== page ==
U.S. INDUSTRIAL PRODUCTION DOWN 0.1%
FRB - Industrial production edged down 0.1 percent in January following four consecutive monthly increases. Manufacturing production was unchanged in January. Mining output fell 1.0 percent, with all of its major component industries recording declines, while the index for utilities moved up 0.6 percent. At 107.2 percent of its 2012 average, total industrial production was 3.7 percent higher in January than it was a year earlier. Capacity utilization for the industrial sector fell 0.2 percentage point in January to 77.5 percent, a rate that is 2.3 percentage points below its long-run (1972–2017) average.
In January, the output of consumer goods moved up 0.3 percent; much of the gain reflected an increase of 1.0 percent for consumer energy products. The output of durable consumer goods rose about 1/2 percent, while the output of non-energy nondurables was unchanged. Business equipment registered a gain of 0.9 percent mostly as a result of advances of 1.0 percent or more posted by information processing equipment and by industrial and other equipment. The index for defense and space equipment slipped 0.2 percent after having increased in six of the previous seven months. The output of construction supplies dropped 1.4 percent, while the index for business supplies fell back 0.2 percent. The production of materials moved down 0.3 percent, with consumer parts and paper materials posting drops that were greater than 1 percent.
Manufacturing output was unchanged in January for a second consecutive month; the index has increased 1.8 percent over the past 12 months. Major manufacturing industries recorded a broad mix of gains and losses in January. The production of durables moved up 0.2 percent, and the index for nondurables was unchanged. The output of other manufacturing (publishing and logging) fell 1.4 percent.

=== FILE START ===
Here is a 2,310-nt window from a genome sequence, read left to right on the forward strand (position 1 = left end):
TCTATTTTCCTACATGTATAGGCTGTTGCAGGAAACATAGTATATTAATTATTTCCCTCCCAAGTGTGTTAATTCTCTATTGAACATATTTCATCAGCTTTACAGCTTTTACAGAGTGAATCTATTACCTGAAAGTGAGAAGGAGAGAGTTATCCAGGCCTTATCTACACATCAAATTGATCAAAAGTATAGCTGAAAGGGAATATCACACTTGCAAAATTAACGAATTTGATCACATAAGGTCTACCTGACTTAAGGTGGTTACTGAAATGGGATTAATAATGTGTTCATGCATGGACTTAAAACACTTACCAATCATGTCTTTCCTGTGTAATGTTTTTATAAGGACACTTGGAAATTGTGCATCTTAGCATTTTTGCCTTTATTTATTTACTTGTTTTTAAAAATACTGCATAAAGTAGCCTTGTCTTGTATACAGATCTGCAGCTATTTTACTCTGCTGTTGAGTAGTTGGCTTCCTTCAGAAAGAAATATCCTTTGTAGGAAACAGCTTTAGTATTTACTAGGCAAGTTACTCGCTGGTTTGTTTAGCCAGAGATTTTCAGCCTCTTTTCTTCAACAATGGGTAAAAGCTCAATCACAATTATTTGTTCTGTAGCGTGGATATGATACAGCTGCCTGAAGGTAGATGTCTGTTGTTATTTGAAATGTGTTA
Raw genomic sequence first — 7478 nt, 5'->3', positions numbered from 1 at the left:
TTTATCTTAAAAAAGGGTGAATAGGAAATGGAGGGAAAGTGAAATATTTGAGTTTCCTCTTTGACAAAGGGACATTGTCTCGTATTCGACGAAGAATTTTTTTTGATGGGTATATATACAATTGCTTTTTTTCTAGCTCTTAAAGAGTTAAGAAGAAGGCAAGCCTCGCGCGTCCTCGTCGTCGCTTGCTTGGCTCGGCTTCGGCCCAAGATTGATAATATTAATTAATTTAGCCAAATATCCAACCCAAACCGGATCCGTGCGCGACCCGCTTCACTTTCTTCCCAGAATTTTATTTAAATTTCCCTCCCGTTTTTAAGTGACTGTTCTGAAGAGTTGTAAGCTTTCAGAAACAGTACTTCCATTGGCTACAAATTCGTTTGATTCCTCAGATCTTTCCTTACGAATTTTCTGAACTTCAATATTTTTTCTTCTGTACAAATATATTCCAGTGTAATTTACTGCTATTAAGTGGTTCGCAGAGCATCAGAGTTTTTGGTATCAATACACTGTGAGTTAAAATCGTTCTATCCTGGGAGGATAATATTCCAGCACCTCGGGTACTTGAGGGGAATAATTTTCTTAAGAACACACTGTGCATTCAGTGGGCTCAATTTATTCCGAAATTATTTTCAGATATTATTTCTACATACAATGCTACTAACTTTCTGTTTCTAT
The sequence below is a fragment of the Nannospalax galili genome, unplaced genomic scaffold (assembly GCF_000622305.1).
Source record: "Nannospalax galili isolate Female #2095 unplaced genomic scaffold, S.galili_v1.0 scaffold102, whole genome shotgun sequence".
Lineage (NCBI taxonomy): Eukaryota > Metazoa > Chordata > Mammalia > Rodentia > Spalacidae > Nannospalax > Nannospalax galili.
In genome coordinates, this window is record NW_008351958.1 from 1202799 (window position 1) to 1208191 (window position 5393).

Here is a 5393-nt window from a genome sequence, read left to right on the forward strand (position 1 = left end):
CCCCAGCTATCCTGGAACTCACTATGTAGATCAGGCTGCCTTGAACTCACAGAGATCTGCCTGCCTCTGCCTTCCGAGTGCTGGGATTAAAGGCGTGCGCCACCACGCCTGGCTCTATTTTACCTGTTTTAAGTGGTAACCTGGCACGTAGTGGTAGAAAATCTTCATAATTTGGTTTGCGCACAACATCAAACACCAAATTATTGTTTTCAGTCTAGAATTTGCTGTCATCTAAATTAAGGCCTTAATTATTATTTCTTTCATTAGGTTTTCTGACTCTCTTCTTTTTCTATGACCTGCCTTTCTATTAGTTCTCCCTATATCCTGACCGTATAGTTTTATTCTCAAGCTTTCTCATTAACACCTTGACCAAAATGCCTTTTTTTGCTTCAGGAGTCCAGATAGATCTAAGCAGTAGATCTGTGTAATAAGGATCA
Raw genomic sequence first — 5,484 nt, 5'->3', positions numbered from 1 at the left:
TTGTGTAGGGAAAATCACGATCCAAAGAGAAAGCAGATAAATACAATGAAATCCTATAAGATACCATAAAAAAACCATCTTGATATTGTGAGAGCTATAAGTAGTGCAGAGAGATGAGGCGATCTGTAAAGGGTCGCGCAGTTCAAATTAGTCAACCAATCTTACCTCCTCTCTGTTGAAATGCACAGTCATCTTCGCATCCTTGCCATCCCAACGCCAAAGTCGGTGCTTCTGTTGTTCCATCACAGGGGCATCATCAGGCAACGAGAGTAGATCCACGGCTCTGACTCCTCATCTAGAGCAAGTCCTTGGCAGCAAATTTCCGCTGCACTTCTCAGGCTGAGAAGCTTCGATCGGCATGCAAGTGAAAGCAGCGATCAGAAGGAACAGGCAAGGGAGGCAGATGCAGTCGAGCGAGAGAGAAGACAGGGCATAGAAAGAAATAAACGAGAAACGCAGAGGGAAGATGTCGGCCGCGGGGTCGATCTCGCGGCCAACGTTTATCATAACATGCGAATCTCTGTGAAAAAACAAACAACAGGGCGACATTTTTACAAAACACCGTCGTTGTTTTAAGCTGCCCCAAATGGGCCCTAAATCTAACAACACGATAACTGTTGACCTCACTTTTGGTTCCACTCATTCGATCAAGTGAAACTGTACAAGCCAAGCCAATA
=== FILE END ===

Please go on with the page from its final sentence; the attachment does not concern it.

In January, the output of mining declined 1.0 percent for a second consecutive monthly loss. Even so, the mining index for January was 8.8 percent higher than its year-earlier level because of strength in the oil and natural gas sector.
Capacity utilization for manufacturing was unchanged in January at 76.2 percent, a rate that is 2.1 percentage points below its long-run average. The operating rate for durables, at 76.1 percent, was less than 1 percentage point below its long-run average, whereas the rates for nondurables and for other manufacturing (publishing and logging), at 77.4 percent and 60.1 percent, respectively, were further below their long-run averages of about 80 percent for each. Utilization for mining fell 1.4 percentage points to 84.2 percent, but the rate for utilities rose 0.3 percentage point to 81.1 percent. Capacity utilization rates for both mining and utilities remained below their long-run averages.
Note: Preliminary Estimates of Industrial Capacity
The data in this release include preliminary estimates of industrial capacity for 2018. Measured from fourth quarter to fourth quarter, total industrial capacity is projected to rise 2.3 percent this year after increasing 1.1 percent in 2017. Manufacturing capacity is expected to advance 1.5 percent in 2018, somewhat faster than the 0.7 percent pace in 2017. Capacity in the mining sector is estimated to rise 6.3 percent in 2018 following a smaller increase of 2.7 percent in 2017. Capacity at electric and natural gas utilities is projected to increase 2.5 percent in 2018 after moving up 0.7 percent in 2017.
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